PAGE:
“Rand Paul’s Libertarian Lecture in New Hampshire”

That’s the title of this short piece of reporting by the Weekly Standard‘s Michael Warren (the Weekly Standard is a neoconservative outlet). I recommend the whole thing, but cannot resist sharing an excerpt:

Without mentioning his name, Paul took on fellow Republican senator Lindsey Graham of South Carolina, who may be running for president and who spoke to the conference just a few minutes after Paul. Paul and Graham were on opposing sides during a 2011 Senate debate on indefinite detention of American citizens accused of terrorism. Graham’s argument was that these Americans ought to be classified as unlawful enemy combatants, and that the rules of war apply so long as Congress has authorized military action. Enemy combatants can be detained for as long as hostilities continue or when Congress otherwise says so, goes the thinking. “And when they say, ‘I want my lawyer,’ you tell them ‘Shut up. You don’t get a lawyer. You’re an enemy combatant,'” Graham had said during the floor debate.

But Paul didn’t see it that way.

“One of them said, ‘When they ask for a lawyer, you just tell them to shut up.’ Really? That’s the kind of discourse we’re going to have in our country? Tell them to shut up?” Paul said. “You would send an American citizen to Guantanamo Bay without a lawyer, without a trial? He said, ‘Yeah, if they’re dangerous.’”

Paul cracked a smile as he launched into full libertarian lecture mode.

“It sort of begs the question, doesn’t it? Who gets to decide who’s dangerous and who’s not dangerous?” he said, pacing back and forth across the stage in blue jeans and without a jacket. “Has there been a time in our history when we decided who was dangerous based on the color of your skin? Has there been a time in our history when we decided someone was dangerous because of different beliefs, didn’t look like us, or had a different religion? Are we going to give up on our right to trial so easily?”

Say what you will about Paul, but you won’t see anybody else in the primaries discussing the issues he discusses. The rest of the article has a lot more great stuff, and not only about the battle for the soul of the GOP, but bigger issues – thanks in part to Paul’s initiatives in the Senate, but also to the work of libertarian theorists and activists for the good part of four decades – such as asset forfeiture. Also, more subtly, you can find a penetrating insight into democracy itself (and if you find it, brag about it in the ‘comments’ threads, as I’d like to discuss it further). (h/t James Parsons)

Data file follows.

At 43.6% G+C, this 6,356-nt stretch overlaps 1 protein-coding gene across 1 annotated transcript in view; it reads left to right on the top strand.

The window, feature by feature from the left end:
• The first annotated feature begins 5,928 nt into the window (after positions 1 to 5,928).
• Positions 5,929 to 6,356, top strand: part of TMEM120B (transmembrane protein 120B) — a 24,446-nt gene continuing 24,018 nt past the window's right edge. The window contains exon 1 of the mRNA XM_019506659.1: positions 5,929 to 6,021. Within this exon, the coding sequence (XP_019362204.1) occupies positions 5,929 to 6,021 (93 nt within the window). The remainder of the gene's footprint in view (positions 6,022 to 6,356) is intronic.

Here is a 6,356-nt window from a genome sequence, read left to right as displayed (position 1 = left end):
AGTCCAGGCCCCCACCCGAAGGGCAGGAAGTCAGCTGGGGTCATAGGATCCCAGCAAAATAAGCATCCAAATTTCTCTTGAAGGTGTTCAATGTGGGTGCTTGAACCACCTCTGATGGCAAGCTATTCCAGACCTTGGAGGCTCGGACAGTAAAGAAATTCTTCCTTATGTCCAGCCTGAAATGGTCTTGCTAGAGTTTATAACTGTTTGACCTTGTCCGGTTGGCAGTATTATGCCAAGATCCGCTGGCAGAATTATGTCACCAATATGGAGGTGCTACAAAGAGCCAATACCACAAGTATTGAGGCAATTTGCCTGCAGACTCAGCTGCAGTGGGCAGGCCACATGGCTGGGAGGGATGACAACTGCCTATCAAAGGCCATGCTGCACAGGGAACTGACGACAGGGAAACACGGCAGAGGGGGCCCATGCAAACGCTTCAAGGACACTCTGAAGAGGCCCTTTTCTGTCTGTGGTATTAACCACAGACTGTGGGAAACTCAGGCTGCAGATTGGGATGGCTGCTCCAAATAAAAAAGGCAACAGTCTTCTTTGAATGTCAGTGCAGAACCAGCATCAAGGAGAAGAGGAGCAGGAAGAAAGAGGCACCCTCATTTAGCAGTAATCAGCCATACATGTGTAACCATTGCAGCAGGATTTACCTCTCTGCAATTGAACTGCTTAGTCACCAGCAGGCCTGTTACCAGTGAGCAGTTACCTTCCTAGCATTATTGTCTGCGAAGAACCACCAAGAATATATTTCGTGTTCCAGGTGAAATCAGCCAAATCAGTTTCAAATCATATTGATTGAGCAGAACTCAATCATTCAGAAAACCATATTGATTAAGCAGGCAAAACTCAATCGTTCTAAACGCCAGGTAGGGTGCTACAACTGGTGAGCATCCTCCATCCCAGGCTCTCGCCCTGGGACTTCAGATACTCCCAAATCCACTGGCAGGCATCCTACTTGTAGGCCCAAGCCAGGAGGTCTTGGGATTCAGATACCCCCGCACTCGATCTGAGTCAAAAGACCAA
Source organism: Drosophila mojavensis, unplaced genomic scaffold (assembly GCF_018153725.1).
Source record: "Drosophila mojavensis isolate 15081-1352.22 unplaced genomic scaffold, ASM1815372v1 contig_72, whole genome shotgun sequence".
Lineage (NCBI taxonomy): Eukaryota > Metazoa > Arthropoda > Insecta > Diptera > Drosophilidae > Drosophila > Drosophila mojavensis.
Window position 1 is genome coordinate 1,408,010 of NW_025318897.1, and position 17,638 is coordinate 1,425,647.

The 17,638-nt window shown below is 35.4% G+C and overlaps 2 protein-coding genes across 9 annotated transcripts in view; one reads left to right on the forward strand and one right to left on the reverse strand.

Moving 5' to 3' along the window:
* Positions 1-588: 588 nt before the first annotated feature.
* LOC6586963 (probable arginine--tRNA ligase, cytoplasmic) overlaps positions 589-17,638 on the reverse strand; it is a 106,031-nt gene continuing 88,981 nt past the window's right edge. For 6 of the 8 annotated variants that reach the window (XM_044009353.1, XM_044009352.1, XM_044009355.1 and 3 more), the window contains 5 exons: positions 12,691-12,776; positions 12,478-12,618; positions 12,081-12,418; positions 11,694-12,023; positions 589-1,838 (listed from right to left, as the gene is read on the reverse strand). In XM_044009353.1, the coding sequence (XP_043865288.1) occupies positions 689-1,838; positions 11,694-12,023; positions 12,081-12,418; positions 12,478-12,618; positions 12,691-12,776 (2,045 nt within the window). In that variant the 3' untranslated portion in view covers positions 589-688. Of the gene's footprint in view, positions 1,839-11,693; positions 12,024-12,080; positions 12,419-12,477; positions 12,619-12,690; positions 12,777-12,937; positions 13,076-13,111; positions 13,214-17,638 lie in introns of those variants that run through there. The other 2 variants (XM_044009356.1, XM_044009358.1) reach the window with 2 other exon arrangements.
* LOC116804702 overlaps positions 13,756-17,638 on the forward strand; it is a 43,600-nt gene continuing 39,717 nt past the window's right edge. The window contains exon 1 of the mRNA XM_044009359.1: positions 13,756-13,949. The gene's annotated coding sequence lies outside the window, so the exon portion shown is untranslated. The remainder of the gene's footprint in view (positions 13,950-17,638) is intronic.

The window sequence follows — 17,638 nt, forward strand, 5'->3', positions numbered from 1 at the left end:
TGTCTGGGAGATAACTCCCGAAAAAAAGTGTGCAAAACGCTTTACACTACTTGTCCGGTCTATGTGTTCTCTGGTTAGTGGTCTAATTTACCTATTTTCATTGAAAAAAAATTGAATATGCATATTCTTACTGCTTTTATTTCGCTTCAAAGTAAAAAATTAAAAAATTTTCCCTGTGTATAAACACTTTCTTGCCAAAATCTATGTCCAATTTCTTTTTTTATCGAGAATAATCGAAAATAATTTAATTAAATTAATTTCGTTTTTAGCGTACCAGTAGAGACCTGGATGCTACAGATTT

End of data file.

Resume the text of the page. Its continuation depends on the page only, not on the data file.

Leadership, International Trade, Hormuz and Ron Paul, Minorities and Ron Paul: The Last-Before-Last Republican Follies

Well, I am just about debated out. It’s difficult for all the candidates or pretend-candidates to maintain their dignity while answering complex questions in sixty seconds with thirty seconds for rebuttals. It’s worse when the debate is moderated, and many of the questions formulated, by one local unknown and two liberals, one of whom has been an air-head for as far back as I can remember. I am referring to Dianne Sawyer, of course, and I can remember at least thirty years.

Two general comments about the Saturday night New Hampshire debate. (I missed the Sunday morning debate, sorry.) First, as usual, much time was wasted with questions and answers about “leadership.” I don’t understand the questions. I don’t understand the answers; I suspect (strongly) that the candidates understand neither the questions nor the answers about leadership. Leadership is a word that is worse than useless. Trust me, I taught management for about 25 years. If the concept were useful, I would have noticed. It’s useless the way baby-talk is useless. To the average one-year old, everything is a “wah.” It takes all the resources of parental love to assign to or to invent a meaning for each “wah” utterance. I don’t have such love for anything politicians say. Any politician who made it a rule to eschew completely the use of the word “leader” and of its derivatives would instantly gain in clarity and in sincerity.

My second comment is that, as happens every time, the candidates demonstrated their deep ignorance of basic concepts of international trade and of international economics in general. It makes me feel good that I taught the topic for about thirty years. I feel retrospectively, that I must have been doing something useful. I expect such ignorance among liberals. It’s disheartening to encounter it on the conservative and libertarian side. Continue reading